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Home / West-bengal / Gorkhaland Territorial Administration dithers on use of funds for tea hands

Gorkhaland Territorial Administration dithers on use of funds for tea hands

The 87 tea gardens in the hills have together around 55,000 permanent workers and 15,000 temporary labourers
GTA headquarters Lal Kothi in Darjeeling.

Vivek Chhetri   |   Darjeeling   |   Published 07.10.21, 02:27 AM

A sum of more than Rs 2 crore is lying in the Gorkhaland Territorial Administration’s kitty but the hill body is hard-pressed to decide on its utilisation as different opinions have cropped up on the fund.

The GTA chairman relief fund had been set up on March 24, 2020, purportedly to take up the gigantic task of “paying tea garden workers during the lockdown”. Anit Thapa was the chairman then.

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The 87 tea gardens in the hills have together around 55,000 permanent workers and 15,000 temporary labourers. However, unlike other sectors in the country, the tea industry remained closed only from March 25 to April 9 in 2020.

Contributions to the relief fund continued to pour in and over 11,000 people donated a sum of Rs 2.12 crore. Thapa had announced that the GTA would contribute a matching amount to the relief fund.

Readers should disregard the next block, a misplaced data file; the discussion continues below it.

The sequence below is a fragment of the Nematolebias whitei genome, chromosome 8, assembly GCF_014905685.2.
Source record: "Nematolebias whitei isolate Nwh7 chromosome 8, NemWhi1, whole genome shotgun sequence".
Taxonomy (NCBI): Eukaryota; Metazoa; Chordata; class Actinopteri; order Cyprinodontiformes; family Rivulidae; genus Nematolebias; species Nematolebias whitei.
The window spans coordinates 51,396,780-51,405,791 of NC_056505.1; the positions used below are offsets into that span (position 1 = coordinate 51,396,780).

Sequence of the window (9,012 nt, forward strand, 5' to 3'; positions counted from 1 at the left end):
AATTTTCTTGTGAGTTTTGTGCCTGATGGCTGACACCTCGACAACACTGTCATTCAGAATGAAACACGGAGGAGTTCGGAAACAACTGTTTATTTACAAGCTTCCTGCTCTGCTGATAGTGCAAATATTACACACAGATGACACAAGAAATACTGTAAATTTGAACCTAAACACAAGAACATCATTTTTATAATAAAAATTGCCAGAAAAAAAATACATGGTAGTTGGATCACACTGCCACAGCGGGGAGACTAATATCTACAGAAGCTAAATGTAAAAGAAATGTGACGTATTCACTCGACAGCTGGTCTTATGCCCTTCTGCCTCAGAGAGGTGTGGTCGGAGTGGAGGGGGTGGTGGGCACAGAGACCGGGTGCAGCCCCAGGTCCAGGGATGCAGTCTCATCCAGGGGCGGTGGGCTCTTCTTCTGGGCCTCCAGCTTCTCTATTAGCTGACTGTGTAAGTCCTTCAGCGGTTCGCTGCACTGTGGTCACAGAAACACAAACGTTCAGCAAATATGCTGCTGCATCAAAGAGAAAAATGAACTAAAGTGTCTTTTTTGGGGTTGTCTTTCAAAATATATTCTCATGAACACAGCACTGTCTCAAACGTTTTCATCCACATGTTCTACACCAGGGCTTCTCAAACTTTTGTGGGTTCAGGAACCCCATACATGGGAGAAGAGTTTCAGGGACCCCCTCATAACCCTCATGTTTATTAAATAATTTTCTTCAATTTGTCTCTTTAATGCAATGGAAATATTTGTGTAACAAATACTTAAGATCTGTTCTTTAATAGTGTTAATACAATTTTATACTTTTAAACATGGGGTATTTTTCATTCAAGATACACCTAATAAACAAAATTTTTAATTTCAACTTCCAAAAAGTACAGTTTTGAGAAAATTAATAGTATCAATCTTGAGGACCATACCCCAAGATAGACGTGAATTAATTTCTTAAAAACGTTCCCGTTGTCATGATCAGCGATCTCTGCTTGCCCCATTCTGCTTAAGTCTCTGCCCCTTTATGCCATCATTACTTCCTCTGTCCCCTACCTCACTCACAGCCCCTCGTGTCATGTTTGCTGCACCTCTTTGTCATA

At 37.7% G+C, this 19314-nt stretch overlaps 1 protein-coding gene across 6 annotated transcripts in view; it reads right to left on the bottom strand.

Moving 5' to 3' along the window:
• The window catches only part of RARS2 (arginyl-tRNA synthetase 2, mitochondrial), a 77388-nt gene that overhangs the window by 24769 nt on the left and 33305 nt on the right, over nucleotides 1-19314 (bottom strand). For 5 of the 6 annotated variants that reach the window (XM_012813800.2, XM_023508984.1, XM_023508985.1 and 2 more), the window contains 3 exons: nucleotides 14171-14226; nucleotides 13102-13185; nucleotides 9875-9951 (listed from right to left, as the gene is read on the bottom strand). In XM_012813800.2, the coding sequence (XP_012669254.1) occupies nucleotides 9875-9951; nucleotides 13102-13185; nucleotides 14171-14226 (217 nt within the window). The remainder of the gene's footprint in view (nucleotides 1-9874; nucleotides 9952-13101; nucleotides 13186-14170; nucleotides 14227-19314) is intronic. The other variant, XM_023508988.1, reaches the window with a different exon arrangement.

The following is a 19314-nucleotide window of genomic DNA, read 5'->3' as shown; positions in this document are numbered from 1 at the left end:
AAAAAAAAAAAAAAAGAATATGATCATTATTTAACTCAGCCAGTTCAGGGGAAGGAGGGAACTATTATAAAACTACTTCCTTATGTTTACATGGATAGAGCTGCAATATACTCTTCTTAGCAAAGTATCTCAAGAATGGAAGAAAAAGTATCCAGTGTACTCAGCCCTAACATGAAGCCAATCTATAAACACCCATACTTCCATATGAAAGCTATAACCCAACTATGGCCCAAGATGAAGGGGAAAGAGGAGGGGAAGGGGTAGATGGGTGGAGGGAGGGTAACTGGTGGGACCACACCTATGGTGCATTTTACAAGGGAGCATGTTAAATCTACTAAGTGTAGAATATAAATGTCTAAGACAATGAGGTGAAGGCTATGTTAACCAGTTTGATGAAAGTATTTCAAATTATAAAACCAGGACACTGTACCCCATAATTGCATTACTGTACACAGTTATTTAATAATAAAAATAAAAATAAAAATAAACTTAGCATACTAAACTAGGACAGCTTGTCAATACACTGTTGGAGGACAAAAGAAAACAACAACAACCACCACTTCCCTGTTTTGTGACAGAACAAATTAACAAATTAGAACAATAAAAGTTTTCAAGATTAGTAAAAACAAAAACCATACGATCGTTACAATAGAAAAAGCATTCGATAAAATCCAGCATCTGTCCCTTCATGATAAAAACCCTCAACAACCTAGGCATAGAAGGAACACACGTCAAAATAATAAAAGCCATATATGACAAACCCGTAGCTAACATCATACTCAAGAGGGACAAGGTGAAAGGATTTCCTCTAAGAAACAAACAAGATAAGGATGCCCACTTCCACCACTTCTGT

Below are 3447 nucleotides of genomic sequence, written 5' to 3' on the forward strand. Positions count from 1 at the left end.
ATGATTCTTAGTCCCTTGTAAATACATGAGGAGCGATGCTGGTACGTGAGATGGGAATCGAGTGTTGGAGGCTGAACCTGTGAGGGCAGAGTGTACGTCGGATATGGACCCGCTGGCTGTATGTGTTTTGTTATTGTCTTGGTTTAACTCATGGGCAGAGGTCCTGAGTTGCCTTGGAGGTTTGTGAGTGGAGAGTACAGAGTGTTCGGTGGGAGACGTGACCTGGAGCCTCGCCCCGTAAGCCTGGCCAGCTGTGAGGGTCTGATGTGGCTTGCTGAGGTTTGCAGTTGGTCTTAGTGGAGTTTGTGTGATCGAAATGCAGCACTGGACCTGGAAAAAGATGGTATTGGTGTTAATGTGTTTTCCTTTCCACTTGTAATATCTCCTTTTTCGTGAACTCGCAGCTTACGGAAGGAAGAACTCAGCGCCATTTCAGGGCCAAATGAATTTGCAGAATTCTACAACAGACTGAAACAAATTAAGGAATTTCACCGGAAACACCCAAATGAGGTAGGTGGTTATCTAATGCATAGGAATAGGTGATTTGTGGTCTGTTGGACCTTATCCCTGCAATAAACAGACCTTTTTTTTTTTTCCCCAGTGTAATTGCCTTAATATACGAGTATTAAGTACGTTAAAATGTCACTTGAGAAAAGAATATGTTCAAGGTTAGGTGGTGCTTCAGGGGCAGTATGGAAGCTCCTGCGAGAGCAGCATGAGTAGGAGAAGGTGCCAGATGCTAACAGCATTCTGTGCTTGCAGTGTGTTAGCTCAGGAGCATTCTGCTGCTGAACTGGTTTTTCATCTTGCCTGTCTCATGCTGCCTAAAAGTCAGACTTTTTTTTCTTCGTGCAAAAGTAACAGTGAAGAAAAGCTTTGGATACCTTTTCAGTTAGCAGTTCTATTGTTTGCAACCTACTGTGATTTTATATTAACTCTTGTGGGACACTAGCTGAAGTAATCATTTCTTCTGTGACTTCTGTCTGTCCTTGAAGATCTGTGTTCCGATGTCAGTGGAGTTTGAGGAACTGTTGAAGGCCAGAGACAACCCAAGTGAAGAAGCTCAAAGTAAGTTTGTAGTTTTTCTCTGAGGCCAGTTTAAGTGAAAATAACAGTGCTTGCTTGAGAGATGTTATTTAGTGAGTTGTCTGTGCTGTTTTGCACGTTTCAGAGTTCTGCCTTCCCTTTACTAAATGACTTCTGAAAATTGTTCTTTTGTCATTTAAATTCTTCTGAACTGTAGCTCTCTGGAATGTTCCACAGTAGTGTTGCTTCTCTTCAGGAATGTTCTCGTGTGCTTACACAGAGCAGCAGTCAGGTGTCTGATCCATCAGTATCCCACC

With the tea gardens operating during the Covid-19 pandemic, the fund’s express purpose was defeated leading to a tug-of-war over its utilisation.

As the chairman of the GTA, Thapa constituted a 15-member committee comprising trade union leaders of different political parties among others. The committee did sit for a meeting on January 28, 2021, but consensus eluded the panel.

“Some wanted the GTA to distribute cash to the workers, while others wanted to utilise the fund for infrastructure development. There was also a demand to set up a bhavan (guesthouse) in Siliguri with the fund so that tea garden workers can utilise the place when they go down for medical emergencies,” said a GTA source.

During this Puja period and at a time when annual bonus to the tea estate workers is being paid in two instalments of 15 per cent and 5 per cent, the demand for the utilisation of the fund has been raised from different quarters in the hills.

“I, too, have contributed to the fund. As a contributor, I demand that the workers be paid in cash before Pujas,” said Binay Tamang, former GTA chairman who recently quit as the head of a Gorkha Janmukti Morcha faction he had helmed since 2017.

A senior GTA official said the hill body would “soon convene a meeting” to decide on the fund utilisation.

“However, given the sensitivity and complexity surrounding the fund because of the involvement of so many leaders from different political parties, it would be tough a task to come up with a decision that would satisfy all,” said an observer.



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